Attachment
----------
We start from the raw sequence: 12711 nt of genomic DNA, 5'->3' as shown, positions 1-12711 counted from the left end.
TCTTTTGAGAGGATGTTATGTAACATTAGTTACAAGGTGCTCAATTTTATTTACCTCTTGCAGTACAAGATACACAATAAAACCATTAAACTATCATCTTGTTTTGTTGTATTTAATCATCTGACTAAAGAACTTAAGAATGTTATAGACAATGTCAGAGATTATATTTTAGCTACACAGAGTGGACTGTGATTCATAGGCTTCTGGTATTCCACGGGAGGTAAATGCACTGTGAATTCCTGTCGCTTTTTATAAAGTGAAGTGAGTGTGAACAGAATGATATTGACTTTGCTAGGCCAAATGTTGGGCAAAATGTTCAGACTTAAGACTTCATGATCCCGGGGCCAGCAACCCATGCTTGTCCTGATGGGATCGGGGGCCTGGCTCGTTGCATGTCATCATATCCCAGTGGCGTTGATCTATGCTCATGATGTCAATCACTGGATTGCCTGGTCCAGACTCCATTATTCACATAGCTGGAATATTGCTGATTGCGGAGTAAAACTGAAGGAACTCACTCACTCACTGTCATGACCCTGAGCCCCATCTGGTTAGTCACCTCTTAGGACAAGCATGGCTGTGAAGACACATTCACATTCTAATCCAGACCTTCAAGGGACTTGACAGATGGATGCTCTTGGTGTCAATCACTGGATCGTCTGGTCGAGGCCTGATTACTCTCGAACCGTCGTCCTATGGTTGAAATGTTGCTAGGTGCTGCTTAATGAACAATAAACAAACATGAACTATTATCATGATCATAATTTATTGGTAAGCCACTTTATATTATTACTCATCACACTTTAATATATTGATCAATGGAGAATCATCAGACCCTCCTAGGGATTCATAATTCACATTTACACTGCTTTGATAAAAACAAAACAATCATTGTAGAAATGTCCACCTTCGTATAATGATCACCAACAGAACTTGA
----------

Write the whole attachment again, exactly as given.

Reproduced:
We start from the raw sequence: 12711 nt of genomic DNA, 5'->3' as shown, positions 1-12711 counted from the left end.
TCTTTTGAGAGGATGTTATGTAACATTAGTTACAAGGTGCTCAATTTTATTTACCTCTTGCAGTACAAGATACACAATAAAACCATTAAACTATCATCTTGTTTTGTTGTATTTAATCATCTGACTAAAGAACTTAAGAATGTTATAGACAATGTCAGAGATTATATTTTAGCTACACAGAGTGGACTGTGATTCATAGGCTTCTGGTATTCCACGGGAGGTAAATGCACTGTGAATTCCTGTCGCTTTTTATAAAGTGAAGTGAGTGTGAACAGAATGATATTGACTTTGCTAGGCCAAATGTTGGGCAAAATGTTCAGACTTAAGACTTCATGATCCCGGGGCCAGCAACCCATGCTTGTCCTGATGGGATCGGGGGCCTGGCTCGTTGCATGTCATCATATCCCAGTGGCGTTGATCTATGCTCATGATGTCAATCACTGGATTGCCTGGTCCAGACTCCATTATTCACATAGCTGGAATATTGCTGATTGCGGAGTAAAACTGAAGGAACTCACTCACTCACTGTCATGACCCTGAGCCCCATCTGGTTAGTCACCTCTTAGGACAAGCATGGCTGTGAAGACACATTCACATTCTAATCCAGACCTTCAAGGGACTTGACAGATGGATGCTCTTGGTGTCAATCACTGGATCGTCTGGTCGAGGCCTGATTACTCTCGAACCGTCGTCCTATGGTTGAAATGTTGCTAGGTGCTGCTTAATGAACAATAAACAAACATGAACTATTATCATGATCATAATTTATTGGTAAGCCACTTTATATTATTACTCATCACACTTTAATATATTGATCAATGGAGAATCATCAGACCCTCCTAGGGATTCATAATTCACATTTACACTGCTTTGATAAAAACAAAACAATCATTGTAGAAATGTCCACCTTCGTATAATGATCACCAACAGAACTTGA